Sporting past preserved for everyone

Sporting past preserved for everyone
Tang Pui Wah (blue shirt) and netball pioneer Tan Yoon Yin talking with minister Lawrence Wong in front of an exhibit of Tan Howe Liang’s weightlifting gear from the 1960 Olympics.

SINGAPORE - Her name is unlikely to ring a bell with most Singaporeans but Tang Pui Wah holds an important place in the country's sporting history.

Now 81, the former teacher was the Republic's first female Olympian when she took part in the 100m sprint and 80m hurdles at the 1952 Helsinki Games, before winning a Manila Asian Games bronze medal in the latter event two years later.

More importantly, she was a trailblazer for female athletes in Singapore colours when being active in sports was generally frowned upon.

"I'm proud to have inspired girls to go on the same path as me and represent our country," she said yesterday evening at the official opening of the Singapore Sports Museum and Singapore Youth Olympic Museum at the Sports Hub.

"Once there's a beginning to something, people will naturally follow suit so I'm happy and excited that things have turned out as such."

Apart from facing opposition due to her gender, Tang competed when there was little funding for national athletes.

Although their trips overseas were paid for by what is now the Singapore National Olympic Council (SNOC), national athletes had to cover their own training expenses while juggling sports with studies or work.

A fierce patriot, Tang never folded in adversity. She cited Song-dynasty general Yue Fei and warrior-poet Wen Tianxiang's loyalty to China as inspirations after reading novels about them.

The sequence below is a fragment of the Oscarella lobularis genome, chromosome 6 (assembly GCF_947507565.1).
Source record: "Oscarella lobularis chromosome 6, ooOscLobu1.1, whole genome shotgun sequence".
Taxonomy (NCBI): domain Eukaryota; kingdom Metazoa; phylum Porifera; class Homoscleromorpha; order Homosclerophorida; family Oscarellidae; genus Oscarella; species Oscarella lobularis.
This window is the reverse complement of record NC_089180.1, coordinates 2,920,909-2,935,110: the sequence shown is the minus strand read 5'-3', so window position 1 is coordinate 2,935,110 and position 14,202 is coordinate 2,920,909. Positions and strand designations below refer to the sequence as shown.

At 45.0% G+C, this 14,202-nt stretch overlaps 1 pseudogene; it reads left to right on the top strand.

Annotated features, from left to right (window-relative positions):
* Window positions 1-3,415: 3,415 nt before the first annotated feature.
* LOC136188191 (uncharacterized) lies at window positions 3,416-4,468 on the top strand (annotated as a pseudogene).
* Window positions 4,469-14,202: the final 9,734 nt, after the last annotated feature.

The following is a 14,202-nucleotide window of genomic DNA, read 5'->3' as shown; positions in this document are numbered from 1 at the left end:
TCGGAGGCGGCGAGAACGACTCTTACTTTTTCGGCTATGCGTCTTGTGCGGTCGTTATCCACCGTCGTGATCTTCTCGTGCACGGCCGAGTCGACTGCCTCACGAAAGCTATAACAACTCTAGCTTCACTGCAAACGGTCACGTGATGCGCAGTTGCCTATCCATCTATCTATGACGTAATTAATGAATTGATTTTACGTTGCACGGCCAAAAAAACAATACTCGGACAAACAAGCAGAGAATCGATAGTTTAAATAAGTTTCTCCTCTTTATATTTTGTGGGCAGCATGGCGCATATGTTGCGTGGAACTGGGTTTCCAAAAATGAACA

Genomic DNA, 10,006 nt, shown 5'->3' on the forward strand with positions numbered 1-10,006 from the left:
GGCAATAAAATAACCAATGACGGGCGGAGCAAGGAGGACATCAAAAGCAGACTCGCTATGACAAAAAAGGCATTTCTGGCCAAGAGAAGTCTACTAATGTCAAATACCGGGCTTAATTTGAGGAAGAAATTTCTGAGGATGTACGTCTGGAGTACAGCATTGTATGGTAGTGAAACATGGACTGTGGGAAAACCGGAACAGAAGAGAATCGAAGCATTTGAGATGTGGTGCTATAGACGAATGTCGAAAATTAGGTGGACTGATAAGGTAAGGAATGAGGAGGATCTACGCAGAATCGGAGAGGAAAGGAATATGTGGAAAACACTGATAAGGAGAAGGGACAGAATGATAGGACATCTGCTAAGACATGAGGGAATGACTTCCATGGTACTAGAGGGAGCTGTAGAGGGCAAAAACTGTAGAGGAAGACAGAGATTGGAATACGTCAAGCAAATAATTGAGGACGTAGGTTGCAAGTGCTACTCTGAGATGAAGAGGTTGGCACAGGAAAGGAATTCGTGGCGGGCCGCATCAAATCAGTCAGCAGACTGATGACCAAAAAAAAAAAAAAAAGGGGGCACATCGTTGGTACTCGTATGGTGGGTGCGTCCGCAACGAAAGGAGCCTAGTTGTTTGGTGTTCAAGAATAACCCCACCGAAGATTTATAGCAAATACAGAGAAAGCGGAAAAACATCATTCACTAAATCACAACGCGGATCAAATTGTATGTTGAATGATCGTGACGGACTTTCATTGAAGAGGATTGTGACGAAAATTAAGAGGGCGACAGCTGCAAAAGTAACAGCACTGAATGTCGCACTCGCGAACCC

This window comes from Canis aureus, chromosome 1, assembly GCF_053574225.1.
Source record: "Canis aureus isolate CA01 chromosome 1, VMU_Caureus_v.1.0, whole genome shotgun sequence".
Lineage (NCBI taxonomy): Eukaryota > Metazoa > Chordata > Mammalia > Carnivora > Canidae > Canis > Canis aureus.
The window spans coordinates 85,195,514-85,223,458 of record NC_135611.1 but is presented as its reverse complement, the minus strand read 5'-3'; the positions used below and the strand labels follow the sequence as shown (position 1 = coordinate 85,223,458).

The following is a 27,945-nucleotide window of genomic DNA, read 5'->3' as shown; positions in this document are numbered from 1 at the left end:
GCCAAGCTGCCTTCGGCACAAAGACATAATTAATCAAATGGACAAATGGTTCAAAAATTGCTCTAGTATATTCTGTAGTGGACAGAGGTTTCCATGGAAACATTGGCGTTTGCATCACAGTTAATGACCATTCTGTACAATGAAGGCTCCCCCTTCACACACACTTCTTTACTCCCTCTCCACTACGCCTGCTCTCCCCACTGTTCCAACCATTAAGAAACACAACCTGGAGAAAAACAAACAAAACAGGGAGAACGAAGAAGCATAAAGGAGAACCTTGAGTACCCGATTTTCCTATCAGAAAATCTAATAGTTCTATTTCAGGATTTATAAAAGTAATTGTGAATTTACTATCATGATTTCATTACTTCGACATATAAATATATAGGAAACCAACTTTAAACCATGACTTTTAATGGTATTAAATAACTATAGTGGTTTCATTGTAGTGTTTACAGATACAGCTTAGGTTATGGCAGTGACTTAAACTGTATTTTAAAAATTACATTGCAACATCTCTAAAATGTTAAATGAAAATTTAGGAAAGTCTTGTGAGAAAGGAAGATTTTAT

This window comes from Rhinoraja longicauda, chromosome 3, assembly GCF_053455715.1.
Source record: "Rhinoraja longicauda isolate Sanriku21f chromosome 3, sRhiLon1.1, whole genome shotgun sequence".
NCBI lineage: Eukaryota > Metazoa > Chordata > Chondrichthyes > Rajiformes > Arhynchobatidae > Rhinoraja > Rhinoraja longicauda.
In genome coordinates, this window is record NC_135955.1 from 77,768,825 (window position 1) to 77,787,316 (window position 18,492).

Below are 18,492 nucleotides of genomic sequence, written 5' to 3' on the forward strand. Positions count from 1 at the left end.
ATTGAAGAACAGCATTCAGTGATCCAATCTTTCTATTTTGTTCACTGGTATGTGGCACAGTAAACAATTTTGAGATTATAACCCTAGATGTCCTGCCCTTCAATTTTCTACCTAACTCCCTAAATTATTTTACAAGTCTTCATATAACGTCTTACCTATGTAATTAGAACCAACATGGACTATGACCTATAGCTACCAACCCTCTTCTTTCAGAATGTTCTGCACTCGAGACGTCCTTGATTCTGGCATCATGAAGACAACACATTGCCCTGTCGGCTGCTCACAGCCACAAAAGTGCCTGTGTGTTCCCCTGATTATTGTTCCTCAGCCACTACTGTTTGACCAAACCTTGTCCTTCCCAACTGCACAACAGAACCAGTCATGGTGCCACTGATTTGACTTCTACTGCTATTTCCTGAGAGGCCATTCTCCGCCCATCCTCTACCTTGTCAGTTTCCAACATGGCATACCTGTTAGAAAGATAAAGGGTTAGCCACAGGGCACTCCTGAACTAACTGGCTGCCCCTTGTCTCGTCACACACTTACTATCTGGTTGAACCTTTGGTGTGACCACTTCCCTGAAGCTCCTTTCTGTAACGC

"If these noble men could have a deep sense of patriotism without ever asking for anything in return, I felt obliged to do the same," said Tang.

She hung up her spikes for good in 1955, at the age of 22, when she graduated belatedly from secondary school as she had stopped attending classes during the Japanese Occupation.

After graduation, she taught mathematics and PE at Kheng Cheng School for two years, before she married and quit her job to raise her two sons. She faded from the public eye after that.

But she was not forgotten by Singapore sports officialdom and was asked to play a part in yesterday's event. The museums are open to the public from today.

Minister for Culture, Community and Youth, Lawrence Wong, paid tribute to the pioneers like Tang and more than 200 other veteran sportsmen, officials and coaches at the opening ceremony.

"Our sports pioneers seeded the birth of our sporting nation... (by persevering) against the odds, and blazed the trail for many of us," he said.

"Through their efforts, they inspired many young athletes who now dare to pursue their sporting dreams and passion.

"With the foundations they laid, I am confident our new generation of sportsmen and women will be able to emulate their efforts and continue to fly the Singapore flag high."

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